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Ruby, Tony, Ruby!

Ruby and Twist Magic = Poetry in Motion

I did think Twist Magic might win yesterday, but I didn’t imagine quite the fifteen length romp that it was and that was due to the man in the saddle Ruby Walsh. His post-race analysis said it all: that the horse came out of his hands down the back stretch and he let him go on. He also said on a two miler round Sandown = no better feeling when riding a horse. I thought I saw a most intelligent and intuitive ride there, he knew the horse could make it and he felt the horse go on and let him do so. Twist Magic was enjoying it out there and Ruby facilitated that. There are so many times I have seen horses hauled back from a prominent position so that they may better challenge at a more opportune moment. Sometimes it works out, sometimes it doesn’t (usually when I have backed them!). It takes real ken to let a horse bowl along in front, on that ground, up that hill and Ruby has it. The feeling he mentioned of the horse coming out of his hands is a magical experience. To me, it means the moment when the back end comes underneath the horse, you are no longer lolloping along flat and long, the weight of the head is no longer in your hands and you are feel as if you are almost floating.

Make no mistake, these guys are in heaven when they are riding horses that win like that. That’s why they put up with the mud in their faces, the wasting, riding in the rain, the early starts in the freezing cold and travelling miles to finish out the back or to end up going to hospital in an ambulance.

A travesty, once again, that our own Tony McCoy (or Ruby himself) is not on the BBC Sports Personality of the Year shortlist. Maybe, when he’s riding horse like Somersby today, he doesn’t care. Nor should he.

Tingle Creek – “either met a fence long, or even longer…”

Racing is so full of jargon and cliches that it is a challenge to preview a race without falling into all the traps laid out for you. Like the great Tingle Creek (No 49 in the Racing Post’s 100 Favourite Racehorses) I will attempt to stand off the cliche obstacles as far as I can!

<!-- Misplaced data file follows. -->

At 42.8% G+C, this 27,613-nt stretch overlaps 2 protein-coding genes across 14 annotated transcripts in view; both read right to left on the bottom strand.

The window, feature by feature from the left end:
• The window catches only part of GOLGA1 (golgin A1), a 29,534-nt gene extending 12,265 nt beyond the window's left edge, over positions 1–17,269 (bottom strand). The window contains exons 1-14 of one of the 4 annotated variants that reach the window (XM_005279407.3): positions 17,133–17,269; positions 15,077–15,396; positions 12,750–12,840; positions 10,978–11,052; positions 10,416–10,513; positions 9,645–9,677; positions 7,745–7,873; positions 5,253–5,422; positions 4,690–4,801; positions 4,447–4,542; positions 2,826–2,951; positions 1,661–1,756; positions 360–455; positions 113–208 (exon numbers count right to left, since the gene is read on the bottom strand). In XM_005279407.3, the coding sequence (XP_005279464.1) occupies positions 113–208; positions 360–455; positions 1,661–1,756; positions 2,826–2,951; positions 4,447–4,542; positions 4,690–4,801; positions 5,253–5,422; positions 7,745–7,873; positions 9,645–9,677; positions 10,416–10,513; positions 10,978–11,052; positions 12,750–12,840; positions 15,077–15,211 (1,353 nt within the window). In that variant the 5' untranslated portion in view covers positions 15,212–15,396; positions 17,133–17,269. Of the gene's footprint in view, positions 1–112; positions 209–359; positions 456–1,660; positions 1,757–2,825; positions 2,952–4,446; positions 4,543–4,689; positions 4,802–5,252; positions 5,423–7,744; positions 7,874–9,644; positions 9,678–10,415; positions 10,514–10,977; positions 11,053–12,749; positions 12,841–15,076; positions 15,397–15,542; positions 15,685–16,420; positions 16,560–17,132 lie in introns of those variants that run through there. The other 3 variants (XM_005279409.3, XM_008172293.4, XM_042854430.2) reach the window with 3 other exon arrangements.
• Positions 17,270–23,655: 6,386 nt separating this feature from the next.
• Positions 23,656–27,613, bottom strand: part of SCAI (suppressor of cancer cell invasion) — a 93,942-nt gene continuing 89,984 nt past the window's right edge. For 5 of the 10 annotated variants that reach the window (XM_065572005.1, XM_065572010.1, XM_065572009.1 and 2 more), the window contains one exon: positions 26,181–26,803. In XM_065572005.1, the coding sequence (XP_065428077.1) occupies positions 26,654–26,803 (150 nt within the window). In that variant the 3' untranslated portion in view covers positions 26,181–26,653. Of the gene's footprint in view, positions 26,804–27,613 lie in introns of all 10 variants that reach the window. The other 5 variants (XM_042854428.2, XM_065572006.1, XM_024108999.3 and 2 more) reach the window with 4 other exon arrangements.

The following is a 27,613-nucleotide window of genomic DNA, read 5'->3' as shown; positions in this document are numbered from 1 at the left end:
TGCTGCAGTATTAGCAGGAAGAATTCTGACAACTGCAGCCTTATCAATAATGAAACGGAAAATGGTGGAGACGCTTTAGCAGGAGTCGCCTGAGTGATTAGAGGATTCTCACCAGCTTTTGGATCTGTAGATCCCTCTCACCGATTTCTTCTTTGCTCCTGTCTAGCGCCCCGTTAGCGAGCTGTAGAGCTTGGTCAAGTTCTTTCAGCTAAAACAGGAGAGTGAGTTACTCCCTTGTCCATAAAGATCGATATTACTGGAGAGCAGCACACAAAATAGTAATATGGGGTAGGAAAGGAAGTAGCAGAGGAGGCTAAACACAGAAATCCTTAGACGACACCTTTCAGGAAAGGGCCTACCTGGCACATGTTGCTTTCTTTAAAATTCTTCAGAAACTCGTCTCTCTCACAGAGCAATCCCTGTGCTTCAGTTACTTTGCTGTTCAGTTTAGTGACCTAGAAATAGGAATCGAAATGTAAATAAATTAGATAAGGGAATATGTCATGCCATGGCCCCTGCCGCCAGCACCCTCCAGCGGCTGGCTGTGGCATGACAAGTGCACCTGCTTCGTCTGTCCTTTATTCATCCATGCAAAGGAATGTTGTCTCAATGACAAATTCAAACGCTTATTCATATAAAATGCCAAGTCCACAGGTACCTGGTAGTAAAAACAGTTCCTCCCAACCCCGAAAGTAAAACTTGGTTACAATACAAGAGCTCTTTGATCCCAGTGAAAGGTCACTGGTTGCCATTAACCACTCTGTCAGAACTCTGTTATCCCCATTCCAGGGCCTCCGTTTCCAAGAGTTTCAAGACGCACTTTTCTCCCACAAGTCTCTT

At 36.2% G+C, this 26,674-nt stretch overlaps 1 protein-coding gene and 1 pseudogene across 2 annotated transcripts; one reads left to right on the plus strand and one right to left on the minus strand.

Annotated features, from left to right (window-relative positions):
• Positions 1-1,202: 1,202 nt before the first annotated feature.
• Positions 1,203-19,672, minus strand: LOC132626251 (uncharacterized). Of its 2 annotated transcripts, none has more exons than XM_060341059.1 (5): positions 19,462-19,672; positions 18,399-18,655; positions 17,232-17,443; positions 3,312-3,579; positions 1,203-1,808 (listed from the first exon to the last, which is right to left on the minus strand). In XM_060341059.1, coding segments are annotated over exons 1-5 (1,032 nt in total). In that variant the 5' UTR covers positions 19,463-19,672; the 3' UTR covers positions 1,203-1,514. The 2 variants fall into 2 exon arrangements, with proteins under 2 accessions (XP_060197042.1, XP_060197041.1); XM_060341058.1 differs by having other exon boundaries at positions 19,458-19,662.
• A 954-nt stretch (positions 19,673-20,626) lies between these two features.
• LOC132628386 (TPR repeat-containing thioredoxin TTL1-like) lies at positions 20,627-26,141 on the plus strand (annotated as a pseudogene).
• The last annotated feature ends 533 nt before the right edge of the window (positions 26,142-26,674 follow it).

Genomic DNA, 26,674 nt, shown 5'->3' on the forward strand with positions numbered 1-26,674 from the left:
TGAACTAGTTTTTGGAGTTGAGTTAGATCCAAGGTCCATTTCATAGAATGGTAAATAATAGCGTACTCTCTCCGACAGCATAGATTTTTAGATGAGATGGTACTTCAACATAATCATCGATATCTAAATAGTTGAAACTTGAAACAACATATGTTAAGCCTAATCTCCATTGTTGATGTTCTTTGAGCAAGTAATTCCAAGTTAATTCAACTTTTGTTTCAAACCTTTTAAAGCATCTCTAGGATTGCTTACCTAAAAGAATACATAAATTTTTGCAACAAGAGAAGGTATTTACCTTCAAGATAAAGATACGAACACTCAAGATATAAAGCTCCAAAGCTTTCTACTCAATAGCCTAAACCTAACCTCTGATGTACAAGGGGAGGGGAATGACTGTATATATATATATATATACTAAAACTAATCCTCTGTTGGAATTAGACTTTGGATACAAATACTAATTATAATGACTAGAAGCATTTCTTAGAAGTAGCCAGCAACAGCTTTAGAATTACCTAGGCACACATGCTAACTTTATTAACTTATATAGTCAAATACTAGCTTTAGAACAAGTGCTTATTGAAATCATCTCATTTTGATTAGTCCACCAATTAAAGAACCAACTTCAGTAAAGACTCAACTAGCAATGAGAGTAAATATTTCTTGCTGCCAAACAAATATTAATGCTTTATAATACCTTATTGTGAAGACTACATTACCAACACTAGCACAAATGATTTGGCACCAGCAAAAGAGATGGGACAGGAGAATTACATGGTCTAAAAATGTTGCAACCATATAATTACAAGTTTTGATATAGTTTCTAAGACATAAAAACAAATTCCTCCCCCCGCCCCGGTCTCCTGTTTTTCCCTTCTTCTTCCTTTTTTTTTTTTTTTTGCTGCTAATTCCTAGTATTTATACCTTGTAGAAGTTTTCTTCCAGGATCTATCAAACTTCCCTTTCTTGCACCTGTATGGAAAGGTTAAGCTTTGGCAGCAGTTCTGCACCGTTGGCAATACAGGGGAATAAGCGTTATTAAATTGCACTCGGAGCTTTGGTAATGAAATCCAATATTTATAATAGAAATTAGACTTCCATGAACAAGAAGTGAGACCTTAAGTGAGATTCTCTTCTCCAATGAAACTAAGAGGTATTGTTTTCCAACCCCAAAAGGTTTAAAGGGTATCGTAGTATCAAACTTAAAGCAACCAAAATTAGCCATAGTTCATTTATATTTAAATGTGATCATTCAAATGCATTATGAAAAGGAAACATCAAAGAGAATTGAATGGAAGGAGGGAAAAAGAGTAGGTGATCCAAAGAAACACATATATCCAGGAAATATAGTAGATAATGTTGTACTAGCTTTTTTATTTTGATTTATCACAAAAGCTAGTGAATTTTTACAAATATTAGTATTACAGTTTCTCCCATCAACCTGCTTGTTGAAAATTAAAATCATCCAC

I love Sandown and I like the Tingle Creek Chase. It is aptly named, given the speed those 2 mile specialists thrash round the railway fences. I can’t give an honest preview of tomorrow’s race. Firstly, the course is subject to a 7.30 a.m. inspection (but they are confident of passing). Secondly, my judgement is a bit clouded where Well Chief is concerned. Thirdly, with a field of five I am always cautious!

A bit of course and distance is probably what I will stick with here, although I run the risk of disrespecting the Irish pair with that approach (which I don’t). Well Chief has it tucked in the book but this is a race in quick succession for the lovely chestnut with “glass legs”. Added to that he came back from the Connaught with cuts. Twist Magic is the other with CD to his name having won this the year before last. He lost his way last year, (cliche in the bag) but his seasonal reappearance third in the Haldon Gold Cup reads well enough. He has two ways of running (cliche 2) but I reckon it maybe a case of horses for courses tomorrow. Of the Irish I would take Forpadydeplasterer over Big Zeb given the latter’s propensity for taking a tumble. Mahogany Blaze is sure to run his race again (I’ve stopped counting).

Twist Magic for me. I also want to mention Mrs Penny, who runs in the 7.20 tonight at Wolverhampton. She came over from Australia with smart form and had her campaign cut short due to some problems. She has now had a wind op and although carrying top-weight has been working well at home and is the class horse in the race. I have hopes for her.

Really I wanted to write this post to remark upon the race’s epomymous hero – Tingle Creek an American-bred chaser who particularly liked to scorch round from the front at Sandown in eyecatching fashion.

Jockey, Steve Smith Eccles wrote of him:

“Tingle Creek probably provided me with my best memories. I was young and brave at the time and that style of riding really suited the horse – all he needed was to be pointed in the right direction. He either met a fence long or even longer – he would never get in close and fiddle. He never fell and certainly with me I can’t even remember him making a mistake.”

Tingle Creek, one of the most thrilling sights ever seen on a racecourse